Welcome to round three of our Weekly Linkfest, where we share the good, the bad, the ugly and the just plain interesting from what we’ve seen this week.
I would greatly appreciate readers getting involved in this weekly linkfest. Please email editor (at) permaculturenews.org with links (and ideally a summary sentence outlining the key point of each link) to noteworthy articles and news reports on the internet.
Off we go:
Good News (coz we all need it):
- Farmers Fighting for Their Health: Taking on Chemical Companies and Transitioning to Sustainable Ag – a legal precedent that we would do well to note and support.
- A Backlash After San Francisco Labels Sewage Sludge "Organic" – Activists wearing face masks and haz-mat suits dumped a pile of sewage sludge on the steps of San Francisco’s city hall to protest the city’s practice of marketing the material to home gardeners as "organic compost."
- It is estimated that food wasted by US and European consumers could feed the world three times over. This is good news in that we see massive potential here in relocalising. Also remember that this article only takes into account the post-sale end of the industrial food production system. Add in waste throughout the rest of the line, from harvesting to processing (including discarding perfectly good food that doesn’t fit chain store requirements for size and shape) to storage, transport and distribution, and we’ll come to realise that the industrial system of food production that Big Agribusiness promotes is a complete waste of land and resources. Transferring food from garden to plate eliminates all these steps.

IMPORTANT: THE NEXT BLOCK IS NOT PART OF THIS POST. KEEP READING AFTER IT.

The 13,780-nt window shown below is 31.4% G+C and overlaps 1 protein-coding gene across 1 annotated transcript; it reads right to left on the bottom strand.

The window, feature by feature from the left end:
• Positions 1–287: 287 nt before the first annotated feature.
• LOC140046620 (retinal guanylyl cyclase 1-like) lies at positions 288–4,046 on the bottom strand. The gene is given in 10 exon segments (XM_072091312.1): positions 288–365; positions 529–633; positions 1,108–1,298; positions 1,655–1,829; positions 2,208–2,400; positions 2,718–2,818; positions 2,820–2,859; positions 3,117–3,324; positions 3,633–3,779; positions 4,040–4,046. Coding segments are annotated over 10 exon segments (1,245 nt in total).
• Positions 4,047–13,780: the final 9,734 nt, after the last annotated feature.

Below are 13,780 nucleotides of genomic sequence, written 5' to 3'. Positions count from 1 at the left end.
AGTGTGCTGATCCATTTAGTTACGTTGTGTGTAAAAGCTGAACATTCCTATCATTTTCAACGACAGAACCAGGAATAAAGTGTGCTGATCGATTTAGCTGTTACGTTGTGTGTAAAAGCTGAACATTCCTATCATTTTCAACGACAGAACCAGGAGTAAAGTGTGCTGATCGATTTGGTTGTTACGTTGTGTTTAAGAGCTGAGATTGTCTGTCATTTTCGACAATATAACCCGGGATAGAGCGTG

- Meet the Radical Homemakers – How families are achieving ecological, social, and economic transformation… starting under their own roofs.
- Residents of a Belgian town are to be offered chickens as part of a campaign to reduce household waste. Organic waste is a major thorn in the side of municipal waste systems, This solution deftly solves this problem whilst also bringing the added benefit of free eggs. The initiative includes training on how to take care of chickens. Now that’s progressive thinking from local government if ever I saw it.
- The Foreign Policy website has an excellent piece on How Locavores Could Save the World.
- Ultracool student housing created with shipping containers.
- The US backs an international proposal to ban the trading of the endangered Bluefin Tuna. Will Japan join the party?
Bad News (coz we need to understand the challenges if we’re to design our way out of them):
- Vultures Eye Haiti: While Permaculturists are actively making constructive debate over the pros and cons of different options to provide shelter, food, sanitation and training for destitute Haitians, in other quarters people are arguing what’s more important – food aid or soldiers? This situation is a boon for private military contractors, an industry I expect will become one of the few to see significant growth over the next decade. My post of two years ago highlights the real motivations behind the military backed neo-liberal moves in Haiti, and this book looks to be an even deeper examination. Remember, peace is the enemy of profit-motivated private armies, in the same way as self-sufficiency is the enemy of extractive, perpetual-growth-based capitalism.